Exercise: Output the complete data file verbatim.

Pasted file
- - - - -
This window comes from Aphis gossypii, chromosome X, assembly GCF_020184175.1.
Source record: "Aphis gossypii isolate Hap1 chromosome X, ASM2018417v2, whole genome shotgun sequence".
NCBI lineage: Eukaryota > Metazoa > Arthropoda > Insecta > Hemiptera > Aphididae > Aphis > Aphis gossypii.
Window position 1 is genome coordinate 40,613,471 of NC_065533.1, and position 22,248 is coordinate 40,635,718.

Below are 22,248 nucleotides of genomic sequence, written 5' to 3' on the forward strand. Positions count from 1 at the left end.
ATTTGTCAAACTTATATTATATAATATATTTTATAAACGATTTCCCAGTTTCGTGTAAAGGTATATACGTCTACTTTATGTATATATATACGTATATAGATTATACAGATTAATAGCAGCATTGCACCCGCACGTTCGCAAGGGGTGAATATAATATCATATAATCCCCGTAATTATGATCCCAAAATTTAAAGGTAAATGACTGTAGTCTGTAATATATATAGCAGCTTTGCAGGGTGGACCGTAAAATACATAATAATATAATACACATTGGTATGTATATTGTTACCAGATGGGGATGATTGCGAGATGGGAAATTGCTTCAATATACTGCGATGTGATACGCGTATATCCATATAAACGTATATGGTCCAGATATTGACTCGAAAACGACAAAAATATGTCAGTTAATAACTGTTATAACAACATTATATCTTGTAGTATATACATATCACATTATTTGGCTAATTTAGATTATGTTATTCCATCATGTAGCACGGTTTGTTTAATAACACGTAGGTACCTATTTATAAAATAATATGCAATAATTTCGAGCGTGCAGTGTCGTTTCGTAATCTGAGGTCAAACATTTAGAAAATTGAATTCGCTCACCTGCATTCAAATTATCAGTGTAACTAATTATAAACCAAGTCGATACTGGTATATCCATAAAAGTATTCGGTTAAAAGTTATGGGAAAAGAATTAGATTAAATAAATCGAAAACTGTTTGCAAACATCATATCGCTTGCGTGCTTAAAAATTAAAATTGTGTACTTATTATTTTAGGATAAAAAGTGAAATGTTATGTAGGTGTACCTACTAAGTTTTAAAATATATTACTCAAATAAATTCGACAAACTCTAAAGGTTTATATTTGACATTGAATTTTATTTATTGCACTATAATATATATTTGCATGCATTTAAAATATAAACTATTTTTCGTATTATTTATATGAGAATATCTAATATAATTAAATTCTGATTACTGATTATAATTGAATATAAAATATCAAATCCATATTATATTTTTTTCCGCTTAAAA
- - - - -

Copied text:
This window comes from Aphis gossypii, chromosome X, assembly GCF_020184175.1.
Source record: "Aphis gossypii isolate Hap1 chromosome X, ASM2018417v2, whole genome shotgun sequence".
NCBI lineage: Eukaryota > Metazoa > Arthropoda > Insecta > Hemiptera > Aphididae > Aphis > Aphis gossypii.
Window position 1 is genome coordinate 40,613,471 of NC_065533.1, and position 22,248 is coordinate 40,635,718.

Below are 22,248 nucleotides of genomic sequence, written 5' to 3' on the forward strand. Positions count from 1 at the left end.
ATTTGTCAAACTTATATTATATAATATATTTTATAAACGATTTCCCAGTTTCGTGTAAAGGTATATACGTCTACTTTATGTATATATATACGTATATAGATTATACAGATTAATAGCAGCATTGCACCCGCACGTTCGCAAGGGGTGAATATAATATCATATAATCCCCGTAATTATGATCCCAAAATTTAAAGGTAAATGACTGTAGTCTGTAATATATATAGCAGCTTTGCAGGGTGGACCGTAAAATACATAATAATATAATACACATTGGTATGTATATTGTTACCAGATGGGGATGATTGCGAGATGGGAAATTGCTTCAATATACTGCGATGTGATACGCGTATATCCATATAAACGTATATGGTCCAGATATTGACTCGAAAACGACAAAAATATGTCAGTTAATAACTGTTATAACAACATTATATCTTGTAGTATATACATATCACATTATTTGGCTAATTTAGATTATGTTATTCCATCATGTAGCACGGTTTGTTTAATAACACGTAGGTACCTATTTATAAAATAATATGCAATAATTTCGAGCGTGCAGTGTCGTTTCGTAATCTGAGGTCAAACATTTAGAAAATTGAATTCGCTCACCTGCATTCAAATTATCAGTGTAACTAATTATAAACCAAGTCGATACTGGTATATCCATAAAAGTATTCGGTTAAAAGTTATGGGAAAAGAATTAGATTAAATAAATCGAAAACTGTTTGCAAACATCATATCGCTTGCGTGCTTAAAAATTAAAATTGTGTACTTATTATTTTAGGATAAAAAGTGAAATGTTATGTAGGTGTACCTACTAAGTTTTAAAATATATTACTCAAATAAATTCGACAAACTCTAAAGGTTTATATTTGACATTGAATTTTATTTATTGCACTATAATATATATTTGCATGCATTTAAAATATAAACTATTTTTCGTATTATTTATATGAGAATATCTAATATAATTAAATTCTGATTACTGATTATAATTGAATATAAAATATCAAATCCATATTATATTTTTTTCCGCTTAAAA